One of the keys to a successful marriage is to get angry. At least, that's the conclusion of a recent study out of Florida State University, where researchers examined the complex dynamics of why some relationships last, and others fail.
The findings run counter to the recent trend of "positive psychology" in which couples are taught that forgiveness, optimism, kindness and positive thinking can help heal a broken relationship following a serious transgression, admits lead researcher James McNulty.
But in his research, McNulty found that sometimes the "short-term discomfort of an angry but honest conversation" can be beneficial to the relationship in the long run.
This is particularly true among "disagreeable" spouses who may take advantage of their partner's good nature and willingness to forgive and forget.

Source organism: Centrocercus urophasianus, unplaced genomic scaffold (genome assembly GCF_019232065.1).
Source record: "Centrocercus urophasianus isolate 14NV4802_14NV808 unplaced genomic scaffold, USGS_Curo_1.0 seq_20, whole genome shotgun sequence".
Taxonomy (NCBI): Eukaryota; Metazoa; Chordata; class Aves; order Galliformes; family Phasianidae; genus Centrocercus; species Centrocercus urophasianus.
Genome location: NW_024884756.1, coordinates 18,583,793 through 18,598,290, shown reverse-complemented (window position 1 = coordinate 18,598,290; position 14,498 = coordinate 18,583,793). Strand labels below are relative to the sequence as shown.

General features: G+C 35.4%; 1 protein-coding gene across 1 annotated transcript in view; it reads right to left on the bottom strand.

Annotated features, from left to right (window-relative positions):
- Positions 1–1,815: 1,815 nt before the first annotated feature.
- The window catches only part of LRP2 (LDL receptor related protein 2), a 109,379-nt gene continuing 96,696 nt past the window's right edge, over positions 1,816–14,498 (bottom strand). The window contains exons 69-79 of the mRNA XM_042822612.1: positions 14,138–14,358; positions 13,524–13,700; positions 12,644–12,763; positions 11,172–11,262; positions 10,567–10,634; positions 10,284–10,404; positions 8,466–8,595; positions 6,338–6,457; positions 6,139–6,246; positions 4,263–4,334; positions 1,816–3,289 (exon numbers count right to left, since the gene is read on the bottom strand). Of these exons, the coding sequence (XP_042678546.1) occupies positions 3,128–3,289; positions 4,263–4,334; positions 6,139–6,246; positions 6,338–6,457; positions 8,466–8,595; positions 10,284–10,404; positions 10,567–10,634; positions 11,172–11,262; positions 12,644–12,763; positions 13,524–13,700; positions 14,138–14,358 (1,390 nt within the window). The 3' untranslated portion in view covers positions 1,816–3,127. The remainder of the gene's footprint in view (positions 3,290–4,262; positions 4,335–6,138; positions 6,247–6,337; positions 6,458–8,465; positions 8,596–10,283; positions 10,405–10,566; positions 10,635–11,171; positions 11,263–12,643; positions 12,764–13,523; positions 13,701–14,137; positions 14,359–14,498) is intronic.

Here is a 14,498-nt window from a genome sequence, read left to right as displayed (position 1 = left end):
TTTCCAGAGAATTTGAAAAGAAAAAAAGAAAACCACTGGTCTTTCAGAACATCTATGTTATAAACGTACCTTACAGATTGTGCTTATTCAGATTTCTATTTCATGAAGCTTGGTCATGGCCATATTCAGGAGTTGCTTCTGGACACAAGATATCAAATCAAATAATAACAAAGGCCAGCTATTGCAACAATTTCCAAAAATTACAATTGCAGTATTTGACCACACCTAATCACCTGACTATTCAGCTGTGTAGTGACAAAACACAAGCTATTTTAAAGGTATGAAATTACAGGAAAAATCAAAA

"Believing a partner is forgiving leads agreeable people to be less likely to offend that partner and disagreeable people to be more likely to offend that partner," he said in a statement.
Moreover, expressing anger can serve as an important role in signaling that the offending behavior is unacceptable, he added.
"This work suggests people need to be flexible in how they address the problems that will inevitably arise over the course of their relationships. There is no 'magic bullet,' no single way to think or behave in a relationship. The consequences of each decision we make in our relationships depends on the circumstances that surround that decision."
The research was presented at the American Psychological Association in Orlando earlier this month.